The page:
Factor structure of the Torrance Tests of Creative Thinking Figural Form A in Kiswahili speaking children: Multidimensionality and influences on creative behavior

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This article provides evidence for the valid use of the Torrance Tests of Creative Thinking (TTCT) in sub-Saharan Africa.

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12 p.

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Humble, Steve; Dixon, Pauline & Mpofu, Elias November 11, 2017.

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This article is part of the collection entitled: UNT Scholarly Works and was provided by the UNT College of Public Affairs and Community Service to the UNT Digital Library, a digital repository hosted by the UNT Libraries. It has been viewed 912 times. More information about this article can be viewed below.

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This article provides evidence for the valid use of the Torrance Tests of Creative Thinking (TTCT) in sub-Saharan Africa.

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12 p.

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Abstract: The Torrance Tests of Creative Thinking (TTCT) was developed in 1966 and has been translated into more than 35 languages (Millar, 2002). It is the most used and referenced creativity test (Davis, 1997; Lissitz & Willhoft, 1985). This study carried out in poor areas of Dar es Salaam, Tanzania with 125 Kiswahili speaking children aged 8–12 years old had two aims. First to investigate the structure of creativity in a sample of African children and second to explore any creativity correlations with children’s environment and background. These findings could go some way to considering the cross-cultural transferability of the TTCT. Confirmatory factor analysis (CFA) was used to compare four theoretical models originally proposed by Kim (2006) to investigate whether creativity might also be multidimensional in the case of poor African children. Indeed a model of two correlated factors − adaptive and innovative, best explained the creativity construct in this case. The model was then used to explore creativity correlations with children’s environment and background factors. The total creativity index score was found to be correlated with the child’s birth order, fluency of English in the household and self-perceptions of the child. This research provides some evidence for the valid use of the TTCT in sub-Saharan Africa.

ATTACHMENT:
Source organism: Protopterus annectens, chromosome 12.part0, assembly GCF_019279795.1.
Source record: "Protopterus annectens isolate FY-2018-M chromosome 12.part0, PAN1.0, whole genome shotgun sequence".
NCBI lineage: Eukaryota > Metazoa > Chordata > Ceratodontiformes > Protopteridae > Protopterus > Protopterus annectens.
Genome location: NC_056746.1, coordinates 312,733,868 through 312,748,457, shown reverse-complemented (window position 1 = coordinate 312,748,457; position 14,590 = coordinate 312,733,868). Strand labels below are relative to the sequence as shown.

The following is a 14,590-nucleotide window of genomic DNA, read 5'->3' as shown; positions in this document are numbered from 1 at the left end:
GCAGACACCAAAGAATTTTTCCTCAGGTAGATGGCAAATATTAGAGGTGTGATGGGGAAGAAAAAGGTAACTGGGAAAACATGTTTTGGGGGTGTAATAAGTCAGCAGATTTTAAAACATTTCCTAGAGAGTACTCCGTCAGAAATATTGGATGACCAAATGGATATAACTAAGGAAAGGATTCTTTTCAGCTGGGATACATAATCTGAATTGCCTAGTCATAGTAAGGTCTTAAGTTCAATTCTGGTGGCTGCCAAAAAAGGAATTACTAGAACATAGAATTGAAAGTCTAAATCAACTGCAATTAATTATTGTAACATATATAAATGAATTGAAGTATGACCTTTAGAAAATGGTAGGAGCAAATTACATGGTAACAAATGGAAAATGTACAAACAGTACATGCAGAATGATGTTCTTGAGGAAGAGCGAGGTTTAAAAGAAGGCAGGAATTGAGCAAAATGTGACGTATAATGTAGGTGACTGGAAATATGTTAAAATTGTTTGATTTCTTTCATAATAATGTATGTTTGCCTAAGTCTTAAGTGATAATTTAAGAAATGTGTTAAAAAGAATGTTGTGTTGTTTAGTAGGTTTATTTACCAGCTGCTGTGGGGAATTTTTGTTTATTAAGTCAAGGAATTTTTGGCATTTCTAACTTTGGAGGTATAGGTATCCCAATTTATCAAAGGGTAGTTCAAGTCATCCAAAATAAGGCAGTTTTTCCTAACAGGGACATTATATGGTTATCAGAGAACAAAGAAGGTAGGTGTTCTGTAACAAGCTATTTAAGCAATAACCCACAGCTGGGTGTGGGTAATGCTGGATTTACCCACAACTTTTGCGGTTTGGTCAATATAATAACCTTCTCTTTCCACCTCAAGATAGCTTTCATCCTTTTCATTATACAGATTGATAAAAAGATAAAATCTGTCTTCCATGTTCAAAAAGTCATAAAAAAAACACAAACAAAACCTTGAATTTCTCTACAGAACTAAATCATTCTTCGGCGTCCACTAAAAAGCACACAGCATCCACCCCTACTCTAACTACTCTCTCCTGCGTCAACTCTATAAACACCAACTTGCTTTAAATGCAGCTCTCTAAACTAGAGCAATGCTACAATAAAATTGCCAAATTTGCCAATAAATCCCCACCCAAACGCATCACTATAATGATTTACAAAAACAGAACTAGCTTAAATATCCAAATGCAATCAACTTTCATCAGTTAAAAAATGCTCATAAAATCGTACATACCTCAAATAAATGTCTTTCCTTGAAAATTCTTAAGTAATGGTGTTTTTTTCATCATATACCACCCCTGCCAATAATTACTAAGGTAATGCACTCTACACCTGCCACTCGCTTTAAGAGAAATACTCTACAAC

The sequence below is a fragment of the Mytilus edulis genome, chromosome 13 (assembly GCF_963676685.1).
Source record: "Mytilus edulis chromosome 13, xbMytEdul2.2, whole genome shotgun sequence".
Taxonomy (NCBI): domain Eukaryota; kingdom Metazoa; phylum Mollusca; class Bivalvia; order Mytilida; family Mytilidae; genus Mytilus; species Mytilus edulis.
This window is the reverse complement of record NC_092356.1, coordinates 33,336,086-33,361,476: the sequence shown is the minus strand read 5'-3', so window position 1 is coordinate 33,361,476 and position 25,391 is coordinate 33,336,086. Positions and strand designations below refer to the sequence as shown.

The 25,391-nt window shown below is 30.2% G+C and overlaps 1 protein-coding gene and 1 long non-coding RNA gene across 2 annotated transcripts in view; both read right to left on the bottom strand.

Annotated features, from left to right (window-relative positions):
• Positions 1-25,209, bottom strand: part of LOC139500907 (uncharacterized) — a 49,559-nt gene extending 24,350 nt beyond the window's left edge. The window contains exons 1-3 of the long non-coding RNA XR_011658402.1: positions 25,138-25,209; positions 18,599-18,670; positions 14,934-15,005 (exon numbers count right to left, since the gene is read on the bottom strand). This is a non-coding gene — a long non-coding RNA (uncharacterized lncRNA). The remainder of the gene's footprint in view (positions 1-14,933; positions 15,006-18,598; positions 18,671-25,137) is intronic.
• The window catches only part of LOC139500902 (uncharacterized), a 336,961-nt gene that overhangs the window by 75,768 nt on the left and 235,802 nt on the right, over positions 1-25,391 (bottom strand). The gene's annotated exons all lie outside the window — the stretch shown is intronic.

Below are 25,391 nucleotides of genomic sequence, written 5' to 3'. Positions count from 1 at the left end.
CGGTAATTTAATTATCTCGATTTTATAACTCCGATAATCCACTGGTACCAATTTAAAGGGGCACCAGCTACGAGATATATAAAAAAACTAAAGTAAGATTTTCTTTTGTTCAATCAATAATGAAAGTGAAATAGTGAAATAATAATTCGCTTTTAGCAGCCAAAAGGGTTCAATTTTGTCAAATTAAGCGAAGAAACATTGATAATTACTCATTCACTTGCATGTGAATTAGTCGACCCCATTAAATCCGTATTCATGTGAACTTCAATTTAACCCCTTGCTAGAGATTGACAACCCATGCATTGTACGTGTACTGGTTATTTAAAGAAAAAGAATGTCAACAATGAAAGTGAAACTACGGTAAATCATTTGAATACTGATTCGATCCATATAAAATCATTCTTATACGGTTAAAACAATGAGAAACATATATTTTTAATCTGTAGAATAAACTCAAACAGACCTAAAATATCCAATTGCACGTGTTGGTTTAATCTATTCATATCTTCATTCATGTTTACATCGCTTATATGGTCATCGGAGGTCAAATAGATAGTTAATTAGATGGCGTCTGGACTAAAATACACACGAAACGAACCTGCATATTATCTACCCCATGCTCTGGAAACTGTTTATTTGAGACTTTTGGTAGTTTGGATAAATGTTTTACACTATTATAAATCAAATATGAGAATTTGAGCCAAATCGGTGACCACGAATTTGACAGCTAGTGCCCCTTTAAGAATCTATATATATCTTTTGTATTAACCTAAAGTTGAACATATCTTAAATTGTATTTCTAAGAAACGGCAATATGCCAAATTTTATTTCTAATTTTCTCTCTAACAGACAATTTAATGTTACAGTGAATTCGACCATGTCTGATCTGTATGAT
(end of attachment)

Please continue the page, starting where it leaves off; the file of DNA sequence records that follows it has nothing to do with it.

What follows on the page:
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  • Thinking Skills and Creativity, 2018. Amsterdam, The Netherlands: Elsevier

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  • Publication Title: Thinking Skills and Creativity
  • Volume: 27
  • Pages: 12
  • Page Start: 33
  • Page End: 44
  • Peer Reviewed: Yes

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UNT Scholarly Works

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  • November 19, 2016

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  • November 7, 2017

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  • November 11, 2017

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  • May 1, 2018, 12:41 a.m.

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  • Feb. 2, 2021, 1:25 p.m.

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Humble, Steve; Dixon, Pauline & Mpofu, Elias. Factor structure of the Torrance Tests of Creative Thinking Figural Form A in Kiswahili speaking children: Multidimensionality and influences on creative behavior, article, November 11, 2017; Amsterdam, The Netherlands. (https://digital.library.unt.edu/ark:/67531/metadc1132753/: accessed April 18, 2024), University of North Texas Libraries, UNT Digital Library, https://digital.library.unt.edu; crediting UNT College of Public Affairs and Community Service.

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